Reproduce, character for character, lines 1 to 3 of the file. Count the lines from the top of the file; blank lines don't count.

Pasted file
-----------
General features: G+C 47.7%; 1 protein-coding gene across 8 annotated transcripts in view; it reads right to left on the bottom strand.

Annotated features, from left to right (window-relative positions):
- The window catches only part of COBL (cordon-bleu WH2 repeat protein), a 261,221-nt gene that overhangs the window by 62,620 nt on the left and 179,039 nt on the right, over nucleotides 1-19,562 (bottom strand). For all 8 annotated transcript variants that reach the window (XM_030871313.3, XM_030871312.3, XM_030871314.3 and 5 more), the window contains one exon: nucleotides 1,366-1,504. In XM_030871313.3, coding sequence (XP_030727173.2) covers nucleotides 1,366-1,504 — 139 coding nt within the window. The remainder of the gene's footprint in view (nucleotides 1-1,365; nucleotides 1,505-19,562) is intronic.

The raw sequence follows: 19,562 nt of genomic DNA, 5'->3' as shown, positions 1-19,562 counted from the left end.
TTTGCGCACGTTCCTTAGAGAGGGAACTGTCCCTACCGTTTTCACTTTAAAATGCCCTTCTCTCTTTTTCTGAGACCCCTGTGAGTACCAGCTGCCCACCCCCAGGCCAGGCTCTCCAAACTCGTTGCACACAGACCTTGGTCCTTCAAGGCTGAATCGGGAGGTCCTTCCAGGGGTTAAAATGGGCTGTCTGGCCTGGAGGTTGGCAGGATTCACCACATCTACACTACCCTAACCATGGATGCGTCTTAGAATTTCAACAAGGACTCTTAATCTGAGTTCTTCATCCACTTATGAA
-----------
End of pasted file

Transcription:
General features: G+C 47.7%; 1 protein-coding gene across 8 annotated transcripts in view; it reads right to left on the bottom strand.

Annotated features, from left to right (window-relative positions):
- The window catches only part of COBL (cordon-bleu WH2 repeat protein), a 261,221-nt gene that overhangs the window by 62,620 nt on the left and 179,039 nt on the right, over nucleotides 1-19,562 (bottom strand). For all 8 annotated transcript variants that reach the window (XM_030871313.3, XM_030871312.3, XM_030871314.3 and 5 more), the window contains one exon: nucleotides 1,366-1,504. In XM_030871313.3, coding sequence (XP_030727173.2) covers nucleotides 1,366-1,504 — 139 coding nt within the window. The remainder of the gene's footprint in view (nucleotides 1-1,365; nucleotides 1,505-19,562) is intronic.